As I headed out of the cave, my two little protectors followed.  At the entrance I noticed that indeed there was dog food scattered about the entrance around two blue dog bowls (I hadn’t noticed this detail before) but I also noticed there didn’t seem to be any water source for them.  As one of the dishes was empty, I poured it full with water.  One seemed to be quite thirsty, the other not so much so again it was a good sign that they were being taken care of somehow.

I headed back to the ground floor as the dogs chose to remain behind and wait for the next cave guests.  Back on solid ground I visited the actual Wat of Ao Noi.  The Cave is simply where there are several Buddha statues, but the actual Wat isn’t in the cave, yet decoratively set along the base of the cave hill near a pond, the ocean and a monk community.  After visiting the Wat, I headed back toward my guesthouse back in Prachuap, stopping along the way at a very delicious (I should have gotten the name!!) restaurant with some of the best khao pad gai (chicken fried rice) I’d tasted anywhere.

I was quite shocked to learn that the whole trip only took me about 5 hours or so, including a leisure lunch!  I am generally quite a fast walker by nature, but even this surprised me!  One not so good outcome from having walked as far and as fast as I had, however was my feet.  It had been a long time since I’d actually worn my Keens and by the time all was said and done with the walking for the day, I’d developed quite a large blister on the bottom of my foot.  Luckily it hadn’t popped, but I wasn’t so sure the same could be said after the walk we had planned for the next day at Khao Lommuak…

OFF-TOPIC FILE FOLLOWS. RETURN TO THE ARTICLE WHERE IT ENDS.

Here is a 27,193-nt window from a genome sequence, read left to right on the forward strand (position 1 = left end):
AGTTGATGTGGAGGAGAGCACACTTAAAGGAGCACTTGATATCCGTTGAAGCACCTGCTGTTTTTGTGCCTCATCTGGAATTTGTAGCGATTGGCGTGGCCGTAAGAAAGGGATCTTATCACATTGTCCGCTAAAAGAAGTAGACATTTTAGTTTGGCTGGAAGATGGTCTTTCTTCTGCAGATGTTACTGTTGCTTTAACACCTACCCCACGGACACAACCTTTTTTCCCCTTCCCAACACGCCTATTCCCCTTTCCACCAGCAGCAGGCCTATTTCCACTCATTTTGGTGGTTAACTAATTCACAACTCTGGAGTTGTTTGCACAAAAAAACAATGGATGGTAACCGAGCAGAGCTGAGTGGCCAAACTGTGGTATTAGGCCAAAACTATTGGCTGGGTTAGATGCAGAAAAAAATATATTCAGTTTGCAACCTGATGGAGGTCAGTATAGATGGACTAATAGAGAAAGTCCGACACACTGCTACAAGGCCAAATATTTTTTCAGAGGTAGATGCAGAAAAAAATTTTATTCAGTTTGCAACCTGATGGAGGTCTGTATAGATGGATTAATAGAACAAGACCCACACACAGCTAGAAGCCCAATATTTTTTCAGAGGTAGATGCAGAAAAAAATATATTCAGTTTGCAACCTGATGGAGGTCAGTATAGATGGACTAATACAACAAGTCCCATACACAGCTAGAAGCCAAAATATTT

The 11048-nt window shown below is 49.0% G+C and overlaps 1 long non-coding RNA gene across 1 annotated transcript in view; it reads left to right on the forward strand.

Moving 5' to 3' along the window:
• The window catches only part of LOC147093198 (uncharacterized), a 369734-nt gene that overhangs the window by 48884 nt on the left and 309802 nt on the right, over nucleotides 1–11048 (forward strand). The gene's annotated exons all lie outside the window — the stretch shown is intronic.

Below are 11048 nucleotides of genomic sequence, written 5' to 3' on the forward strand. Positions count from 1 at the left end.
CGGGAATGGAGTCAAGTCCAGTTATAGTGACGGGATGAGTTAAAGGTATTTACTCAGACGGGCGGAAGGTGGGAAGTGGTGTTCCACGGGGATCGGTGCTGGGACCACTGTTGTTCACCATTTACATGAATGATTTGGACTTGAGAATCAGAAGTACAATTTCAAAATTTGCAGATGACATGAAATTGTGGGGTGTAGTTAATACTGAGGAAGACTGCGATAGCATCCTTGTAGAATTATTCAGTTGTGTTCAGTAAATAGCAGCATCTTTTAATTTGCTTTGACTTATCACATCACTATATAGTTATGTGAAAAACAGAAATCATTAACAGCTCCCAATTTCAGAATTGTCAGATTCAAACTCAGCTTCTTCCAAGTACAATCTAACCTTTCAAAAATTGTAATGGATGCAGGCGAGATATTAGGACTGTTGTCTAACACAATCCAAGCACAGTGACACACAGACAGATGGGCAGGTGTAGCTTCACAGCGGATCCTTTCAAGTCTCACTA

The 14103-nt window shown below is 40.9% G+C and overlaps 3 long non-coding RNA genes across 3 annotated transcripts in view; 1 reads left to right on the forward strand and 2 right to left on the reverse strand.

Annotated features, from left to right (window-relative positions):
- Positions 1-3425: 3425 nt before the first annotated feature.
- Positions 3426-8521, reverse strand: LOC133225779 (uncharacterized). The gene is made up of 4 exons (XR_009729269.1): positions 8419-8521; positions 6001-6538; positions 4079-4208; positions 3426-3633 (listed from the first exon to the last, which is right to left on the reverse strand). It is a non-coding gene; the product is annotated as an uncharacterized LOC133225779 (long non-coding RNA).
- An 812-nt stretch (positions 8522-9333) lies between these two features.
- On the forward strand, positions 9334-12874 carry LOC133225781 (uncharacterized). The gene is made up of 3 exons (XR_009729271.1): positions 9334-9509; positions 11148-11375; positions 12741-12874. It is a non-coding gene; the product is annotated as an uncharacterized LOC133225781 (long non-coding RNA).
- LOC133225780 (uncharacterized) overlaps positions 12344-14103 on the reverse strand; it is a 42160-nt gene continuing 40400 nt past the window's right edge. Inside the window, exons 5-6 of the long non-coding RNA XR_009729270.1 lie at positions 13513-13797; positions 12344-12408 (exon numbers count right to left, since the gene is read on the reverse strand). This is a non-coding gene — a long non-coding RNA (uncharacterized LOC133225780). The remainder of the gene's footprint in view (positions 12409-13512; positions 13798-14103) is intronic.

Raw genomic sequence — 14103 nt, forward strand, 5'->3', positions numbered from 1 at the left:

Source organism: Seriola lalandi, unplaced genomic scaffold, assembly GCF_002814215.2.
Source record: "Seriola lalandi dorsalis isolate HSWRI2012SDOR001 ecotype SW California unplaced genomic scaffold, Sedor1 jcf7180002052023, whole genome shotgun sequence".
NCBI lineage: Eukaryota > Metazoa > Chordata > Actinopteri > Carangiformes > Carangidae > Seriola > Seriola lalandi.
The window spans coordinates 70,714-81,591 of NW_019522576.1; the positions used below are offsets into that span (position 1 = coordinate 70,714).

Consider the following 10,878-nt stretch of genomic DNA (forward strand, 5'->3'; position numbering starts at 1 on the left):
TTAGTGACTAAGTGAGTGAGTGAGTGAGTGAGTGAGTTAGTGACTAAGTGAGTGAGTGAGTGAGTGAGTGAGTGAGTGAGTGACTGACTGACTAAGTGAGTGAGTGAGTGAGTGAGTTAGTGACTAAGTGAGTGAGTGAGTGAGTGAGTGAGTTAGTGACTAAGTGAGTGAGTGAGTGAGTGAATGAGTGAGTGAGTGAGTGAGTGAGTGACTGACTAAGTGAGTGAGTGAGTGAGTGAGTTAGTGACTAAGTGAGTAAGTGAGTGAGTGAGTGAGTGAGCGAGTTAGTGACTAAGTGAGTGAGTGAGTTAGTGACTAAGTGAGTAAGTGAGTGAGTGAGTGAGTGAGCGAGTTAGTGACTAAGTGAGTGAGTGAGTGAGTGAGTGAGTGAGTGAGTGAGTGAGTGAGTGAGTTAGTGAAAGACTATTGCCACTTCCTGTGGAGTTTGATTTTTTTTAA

On to Hiking Khao Lommuak

Back to Thailand

Loch Lomond (Conic Hill)

Though there was lots of drinking throughout my trip to Scotland (and Glasgow was no exception) I was at least countering some of the calories I was ingesting via beer in the form of hikes!  As Anna is also a big fan of hiking, we set off for Loch Lomond to take on Conic Hill!!!  Markie also joined us for the day of fun!! 🙂

Now, while we are fans of hiking and walking in general, we aren’t necessarily the most organized of people… Real hard-core hikers are prepared in advance.  They pack the necessities, make sure they have the right shoes, get up at the rear of dawn to make it to their destination so they can get in a good hike before lunch.  Yea…. this was not us at all!!  We woke around 10, made our way out of the house maybe around noon?? Left in jeans and random everyday-use sneakers. Then went to get Markie, headed to Conic Hill to climb the “mountain” (it’s really just a hill!!) got some candy bars and some water at the little store at the base of the hill, then headed on up!  Actually, had it been completely up to Markie, we would have just stayed at the base where there was a little restaurant and had some whiskey and beer instead of climbing at all (he was like “you were serious about hiking??” lol!!).  So after convincing him that yes, we really were going for a hike, we headed off!

Though again we kept calling our hike “a hike up a mountain” it literally was just a hill.  The climb was not tough or really that steep, just cold and quite windy at the top!!  The more movement we made though the warmer I felt (of course from circulating the blood) but the second we would stop, I would freeze!!  It only took about 45 minutes to get to the top at a very leisurely and relaxed pace.  The view from the top was splendid as you could see all across the Loch and each of the little islands in the Loch.  Sadly, that particular Loch is quite popular for parties in the summer and such… I say sadly because apparently there are a lot of deaths that occur in that Loch due to people getting too drunk, then getting on their boats or trying to swim or what have you… And because of the currents/depth/clarity/size of the Loch, it’s more like people just go missing… The bodies aren’t always found:(  In fact, not that long before we were there, a news report had come out that a foot had washed ashore on one of the beaches on the Loch… Joy!!  It was thought to be from a case years before of a child that had apparently drown, but the body was never found…

Another interesting thing to note about Loch Lomond for those seriously into hiking and camping out during hikes… It is the start of the West Highlandway which is a 4-5 day walking camp route!!  It is quite a popular route and in fact even as we were coming down off the Hill, we passed several younger people with their backpacks, yoga mats and wee tents strapped to them.  Obviously they were off to tackle the West Highlandway!